Practice Notes from the Offense

Practice Notes from the Offense

Nick Roushabout 6 years


Article written by:Nick RoushNick Roush


[caption id="attachment_184816" align="alignnone" width="1890"]© Jim Dedmon © Jim Dedmon[/caption]

Mikel Horton Should Be OK by Saturday

Dawson said Horton practiced some today and is "doing fine."  Horton had 2 carries for 20 yards a touchdown before a neck injury forced him to the sideline.  His presence near the goal line can't be replicated by any other UK back.

There are Few Complaints for the Running Backs

Shannon Dawson's running backs have been nothing short of great through the first two weeks of the season. "There's a lot of competition in that room; a lot of productivity," Dawson said. They were very successful in two-back sets in the shotgun, as well as formations with C.J. Conrad at H-back and Taco Meat Collins at fullback.  The way Dawson designs his offense is by selecting six or seven formations for each opponent, keeping what works and throwing out what doesn't as the game progresses.  The better the backfield produces, the more reps they'll receive. One who won't have to worry about reps is Boom Williams, "Keep getting him the ball, try to get him tired."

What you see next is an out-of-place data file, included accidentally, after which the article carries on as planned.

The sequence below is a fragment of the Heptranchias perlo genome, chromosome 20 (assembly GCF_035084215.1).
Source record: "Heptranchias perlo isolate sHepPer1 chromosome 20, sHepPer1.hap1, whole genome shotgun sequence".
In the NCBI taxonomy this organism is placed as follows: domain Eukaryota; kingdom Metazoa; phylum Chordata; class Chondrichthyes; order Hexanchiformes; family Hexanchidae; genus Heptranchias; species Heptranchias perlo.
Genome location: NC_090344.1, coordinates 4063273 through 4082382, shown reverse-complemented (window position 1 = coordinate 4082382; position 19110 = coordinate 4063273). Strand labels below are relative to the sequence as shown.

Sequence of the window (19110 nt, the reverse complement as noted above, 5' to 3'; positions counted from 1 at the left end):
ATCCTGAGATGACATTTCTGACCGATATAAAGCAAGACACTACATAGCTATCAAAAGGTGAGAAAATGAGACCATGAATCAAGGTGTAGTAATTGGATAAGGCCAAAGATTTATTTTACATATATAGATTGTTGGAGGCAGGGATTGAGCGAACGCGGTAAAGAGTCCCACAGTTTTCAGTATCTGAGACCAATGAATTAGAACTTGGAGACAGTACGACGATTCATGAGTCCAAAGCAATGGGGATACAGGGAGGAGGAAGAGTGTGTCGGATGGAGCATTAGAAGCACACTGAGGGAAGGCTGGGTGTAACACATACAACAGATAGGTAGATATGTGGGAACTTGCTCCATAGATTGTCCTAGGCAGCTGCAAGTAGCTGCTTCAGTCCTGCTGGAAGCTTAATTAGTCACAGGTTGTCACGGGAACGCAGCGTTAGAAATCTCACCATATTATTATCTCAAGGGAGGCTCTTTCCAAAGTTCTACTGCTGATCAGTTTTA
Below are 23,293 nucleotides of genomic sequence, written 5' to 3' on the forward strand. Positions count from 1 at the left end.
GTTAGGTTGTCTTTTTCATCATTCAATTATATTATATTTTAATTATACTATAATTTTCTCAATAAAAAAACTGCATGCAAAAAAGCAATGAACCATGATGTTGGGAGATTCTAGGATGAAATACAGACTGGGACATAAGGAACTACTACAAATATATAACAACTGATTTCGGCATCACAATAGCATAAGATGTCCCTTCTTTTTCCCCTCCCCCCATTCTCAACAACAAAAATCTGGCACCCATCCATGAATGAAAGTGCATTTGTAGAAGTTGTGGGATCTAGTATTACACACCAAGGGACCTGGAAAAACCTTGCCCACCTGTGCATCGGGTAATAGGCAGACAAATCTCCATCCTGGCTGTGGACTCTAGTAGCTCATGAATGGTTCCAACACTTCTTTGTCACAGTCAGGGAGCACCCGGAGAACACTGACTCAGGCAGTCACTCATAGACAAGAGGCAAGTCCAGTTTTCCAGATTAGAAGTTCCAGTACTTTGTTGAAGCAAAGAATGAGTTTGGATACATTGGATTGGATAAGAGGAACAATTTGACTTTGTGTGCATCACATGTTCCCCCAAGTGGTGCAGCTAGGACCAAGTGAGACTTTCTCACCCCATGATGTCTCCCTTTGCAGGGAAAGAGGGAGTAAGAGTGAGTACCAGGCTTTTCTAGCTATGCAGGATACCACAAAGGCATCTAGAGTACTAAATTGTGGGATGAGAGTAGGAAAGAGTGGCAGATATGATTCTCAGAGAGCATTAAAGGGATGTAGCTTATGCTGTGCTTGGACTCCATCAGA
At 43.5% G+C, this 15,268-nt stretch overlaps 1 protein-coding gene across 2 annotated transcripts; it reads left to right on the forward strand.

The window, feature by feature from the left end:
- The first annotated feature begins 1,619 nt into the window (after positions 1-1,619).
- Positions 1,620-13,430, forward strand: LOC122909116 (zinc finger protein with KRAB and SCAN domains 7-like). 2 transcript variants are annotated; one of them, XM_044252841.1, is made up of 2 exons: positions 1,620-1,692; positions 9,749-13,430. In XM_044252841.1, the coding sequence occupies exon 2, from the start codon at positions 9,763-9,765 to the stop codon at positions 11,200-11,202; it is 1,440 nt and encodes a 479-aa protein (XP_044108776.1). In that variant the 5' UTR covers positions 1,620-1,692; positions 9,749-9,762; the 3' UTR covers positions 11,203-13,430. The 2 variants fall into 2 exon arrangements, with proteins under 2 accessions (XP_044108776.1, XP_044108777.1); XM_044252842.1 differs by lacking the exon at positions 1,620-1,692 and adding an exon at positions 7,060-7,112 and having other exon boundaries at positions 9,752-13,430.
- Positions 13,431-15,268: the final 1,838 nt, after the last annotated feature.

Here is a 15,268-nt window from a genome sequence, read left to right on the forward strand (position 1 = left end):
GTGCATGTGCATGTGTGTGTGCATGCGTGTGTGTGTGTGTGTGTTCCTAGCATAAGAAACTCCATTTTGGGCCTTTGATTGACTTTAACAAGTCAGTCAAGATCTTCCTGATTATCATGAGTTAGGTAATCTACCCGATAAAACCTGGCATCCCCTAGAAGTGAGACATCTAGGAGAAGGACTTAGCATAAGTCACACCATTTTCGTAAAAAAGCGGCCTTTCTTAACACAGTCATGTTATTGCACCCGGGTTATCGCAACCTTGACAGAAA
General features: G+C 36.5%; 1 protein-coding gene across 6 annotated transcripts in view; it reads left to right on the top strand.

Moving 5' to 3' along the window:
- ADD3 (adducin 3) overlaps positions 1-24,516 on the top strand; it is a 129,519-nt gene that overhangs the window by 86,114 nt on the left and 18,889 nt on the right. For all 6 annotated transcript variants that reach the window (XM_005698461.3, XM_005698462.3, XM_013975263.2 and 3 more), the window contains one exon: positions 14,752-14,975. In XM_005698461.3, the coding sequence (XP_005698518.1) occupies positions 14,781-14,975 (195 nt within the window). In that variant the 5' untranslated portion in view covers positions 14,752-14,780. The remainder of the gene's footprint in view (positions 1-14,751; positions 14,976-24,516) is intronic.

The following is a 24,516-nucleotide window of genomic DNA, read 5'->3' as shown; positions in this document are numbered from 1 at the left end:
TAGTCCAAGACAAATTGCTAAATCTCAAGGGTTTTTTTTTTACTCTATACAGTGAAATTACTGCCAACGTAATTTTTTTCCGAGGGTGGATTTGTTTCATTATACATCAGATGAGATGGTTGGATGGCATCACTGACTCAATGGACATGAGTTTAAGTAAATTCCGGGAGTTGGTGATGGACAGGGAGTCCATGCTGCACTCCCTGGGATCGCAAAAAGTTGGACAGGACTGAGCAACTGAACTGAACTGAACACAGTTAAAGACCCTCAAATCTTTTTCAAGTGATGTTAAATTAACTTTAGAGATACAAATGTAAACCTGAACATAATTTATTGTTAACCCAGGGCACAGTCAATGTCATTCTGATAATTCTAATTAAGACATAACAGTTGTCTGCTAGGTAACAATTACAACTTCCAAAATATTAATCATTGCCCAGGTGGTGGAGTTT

"They're really gonna get in your face."

Florida's defense is aggressive.  The Cats must continually attack.  If they get hit in the mouth a few times, they must show the resiliency they displayed in the 4th quarter.

The Third Quarter Was Close to Looking Like the First Half

Dawson had a lot of words to say about how the second half looked so much different than the first.  The main point: one guy messed up on every play, and the snowball effect was crippling.  They were the same plays from the first half, but a penalty here, a bad snap there, an errant misread and you've got a team behind the chains, unable to move the ball. He was proud that his team could once again kill a game on the final drive.  They remained calm throughout and Patrick Towles made plays, "I thought when it mattered, he played well."

Jeff Badet with the Quote of the Day

"Whenever I step onto the field, I'm clocked in."  
He's been wearing it since Spring Training, a product of running a little late to practice.  Since then, he used the above excuse as his motto.

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